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Managing Gen Z: 5 Ways to Lead the Generation That Challenges Everything

"Entitled." "Lazy." "Glued to their phones."


Gen Z gets a lot of labels. But the truth is, they're simply not afraid to challenge the status quo.


Yes, this tech-savvy, purpose-driven generation is shaking things up in the workplace. And that can make them a little... tough to manage.


But what if their different expectations, communication styles, and values were actually assets to your company?


Instead of seeing these differences as obstacles, what if you embraced them?


Gen Z's unique perspective can bring fresh ideas, spark innovation, and push your company to be better – if you know how to lead them effectively. Here's how:


1. Communication is key (but ditch the formal emails)

Gen Z is the generation of instant messaging, emojis, and memes. They value quick, direct, and authentic communication. Think less formal email, more real-time chat.


What to do:

  • Embrace digital tools. Slack, instant messaging, video conferencing – these are their preferred ways to communicate.

  • Keep it concise and to the point. Skip the long, formal emails and get straight to the point. They'll appreciate it.

  • Don’t be afraid to use emojis. This can lighten the mood and build rapport. (just make sure they’re appropriate for the context)


Example:

Instead of scheduling a formal meeting to discuss a project update, a manager uses a quick Slack huddle to get everyone on the same page. This saves time and keeps the energy high.


2. Feedback? Yes, please! (but make it frequent and specific)


Gen Z thrives on feedback. They want to know how they're doing, what they can improve, and how they can grow.


What to do:

  • Ditch the annual performance reviews. Give them regular feedback – weekly, bi-weekly, or even daily, if it makes sense.

  • Be specific and actionable. Don’t just say, "Good job." Tell them exactly what they did well and how they can improve.

  • Focus on their growth. Frame feedback as an opportunity to learn and develop, not just criticism.


Example:

A manager uses a project management tool to provide real-time feedback on tasks. Instead of waiting for a formal review, they give quick, specific comments on each task, acknowledging successes and suggesting areas for improvement.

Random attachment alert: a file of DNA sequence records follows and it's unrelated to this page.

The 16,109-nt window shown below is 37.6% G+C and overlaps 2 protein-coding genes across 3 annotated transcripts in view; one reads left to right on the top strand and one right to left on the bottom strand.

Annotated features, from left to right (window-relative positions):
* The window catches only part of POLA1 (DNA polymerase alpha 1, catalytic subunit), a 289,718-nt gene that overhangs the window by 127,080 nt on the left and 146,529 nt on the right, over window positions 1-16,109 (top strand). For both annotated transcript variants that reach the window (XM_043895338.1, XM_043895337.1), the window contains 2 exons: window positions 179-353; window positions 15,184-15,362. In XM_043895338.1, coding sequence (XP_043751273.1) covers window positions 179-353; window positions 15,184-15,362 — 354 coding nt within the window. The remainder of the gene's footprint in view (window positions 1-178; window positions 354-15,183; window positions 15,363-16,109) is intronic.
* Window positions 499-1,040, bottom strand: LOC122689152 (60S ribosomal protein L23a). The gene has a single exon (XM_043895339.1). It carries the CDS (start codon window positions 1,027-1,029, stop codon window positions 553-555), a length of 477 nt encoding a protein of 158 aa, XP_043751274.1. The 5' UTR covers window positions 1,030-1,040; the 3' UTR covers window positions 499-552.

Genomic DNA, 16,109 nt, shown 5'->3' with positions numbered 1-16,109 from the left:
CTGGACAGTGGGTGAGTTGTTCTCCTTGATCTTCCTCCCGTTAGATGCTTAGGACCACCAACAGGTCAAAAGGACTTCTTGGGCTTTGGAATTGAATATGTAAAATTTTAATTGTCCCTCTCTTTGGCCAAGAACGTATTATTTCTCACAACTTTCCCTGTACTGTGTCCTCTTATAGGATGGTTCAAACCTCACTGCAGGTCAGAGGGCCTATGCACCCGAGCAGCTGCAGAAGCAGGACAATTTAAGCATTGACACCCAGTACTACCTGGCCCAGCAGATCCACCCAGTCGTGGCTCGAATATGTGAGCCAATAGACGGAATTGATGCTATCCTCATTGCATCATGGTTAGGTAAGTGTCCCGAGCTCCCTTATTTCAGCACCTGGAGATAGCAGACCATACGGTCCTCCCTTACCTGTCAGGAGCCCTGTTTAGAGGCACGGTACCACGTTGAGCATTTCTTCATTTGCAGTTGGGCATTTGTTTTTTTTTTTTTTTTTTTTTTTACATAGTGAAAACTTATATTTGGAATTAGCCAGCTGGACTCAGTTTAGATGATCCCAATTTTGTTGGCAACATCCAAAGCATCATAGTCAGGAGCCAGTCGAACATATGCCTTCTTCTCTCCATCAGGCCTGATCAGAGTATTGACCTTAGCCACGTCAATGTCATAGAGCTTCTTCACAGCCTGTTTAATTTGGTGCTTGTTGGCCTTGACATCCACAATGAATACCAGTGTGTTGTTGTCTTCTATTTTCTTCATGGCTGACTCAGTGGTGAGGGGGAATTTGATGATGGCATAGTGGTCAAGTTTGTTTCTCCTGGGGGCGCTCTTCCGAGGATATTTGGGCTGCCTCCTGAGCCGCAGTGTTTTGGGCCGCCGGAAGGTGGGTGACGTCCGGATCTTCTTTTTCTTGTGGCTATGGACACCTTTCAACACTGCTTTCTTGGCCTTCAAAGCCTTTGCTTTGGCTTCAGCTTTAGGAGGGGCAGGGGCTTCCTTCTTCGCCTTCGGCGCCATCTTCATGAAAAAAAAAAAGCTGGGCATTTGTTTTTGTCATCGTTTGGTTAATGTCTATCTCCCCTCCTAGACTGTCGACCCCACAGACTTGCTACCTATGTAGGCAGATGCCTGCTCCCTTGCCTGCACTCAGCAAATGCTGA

3. Mentorship matters (but not the old-school kind)


Gen Z wants mentors who get them, support them, and are invested in their success—not just someone assigned to them because of their job title.


What to do:

  • Pair them with mentors who understand their values and challenges. Find people who can relate to their experiences and provide relevant guidance.

  • Encourage informal mentorship relationships. Coffee chats, virtual hangouts, and even casual conversations can be incredibly valuable.

  • Be a mentor yourself! Share your experiences, offer guidance, and show them you care about their growth.


Example:

A senior team member regularly invites a junior Gen Z member to grab coffee and chat about their career goals and challenges. This informal mentorship provides valuable support and guidance outside of formal settings.


4. Embrace their tech-savviness (and let them lead you)

Gen Z is incredibly tech-savvy. They’re digital natives who can help your company embrace new technologies and stay ahead of the curve. Don't underestimate their abilities!


What to do:

  • Give them opportunities to share their tech knowledge. Let them lead trainings, present new ideas, or help implement new tools.

  • Be open to learning from them. Don't be afraid to ask for their help or advice on tech-related matters. You might be surprised by what they know.


Example:

A company struggling to adopt a new project management software asks their Gen Z intern for help. The intern quickly masters the platform and creates a training guide for the rest of the team, becoming a valuable resource for the company.


Embrace Gen Z tech savviness and let them lead you - Kabel

5. Be purposeful (no more "just because")

Here's a truth bomb: Gen Z hates busywork. They're not motivated by "because I said so" or "that's just how it's done." They crave purpose. They want to know WHY their work matters, how it contributes to the bigger picture, and how it aligns with their values.


What to do:

  • Highlight the impact of the role. How does this job contribute to the team's success? To the company's goals? To a larger social mission?

  • Connect daily tasks to the big picture. Even seemingly small tasks can be meaningful if you explain the "why" behind them. Show them how their work fits into a larger strategy or contributes to a positive outcome.

  • Give them a voice. Gen Z wants to feel like they're part of something bigger. Involve them in decision-making processes, brainstorm solutions to challenges, and ask for their ideas.


Example:

Instead of saying, "Update these spreadsheets", say, "By updating these spreadsheets, you'll help us track our progress toward our sustainability goals, which will ultimately reduce our environmental footprint."


Final thoughts on managing Gen Z

Managing Gen Z isn't about forcing them to fit into an outdated mold. It's about adapting, listening, and creating a space where their voices are heard, their ideas are valued, and their energy can flourish.


Because here's the question every leader should be asking:


Are you ready to be challenged by the next generation?


Because if you are, they just might challenge you to become a better leader, build a better company, and create a better future of work for everyone.


Ready to unlock the potential of Gen Z? Check out Kabel, the AI-powered platform that helps you connect with the brightest young minds.


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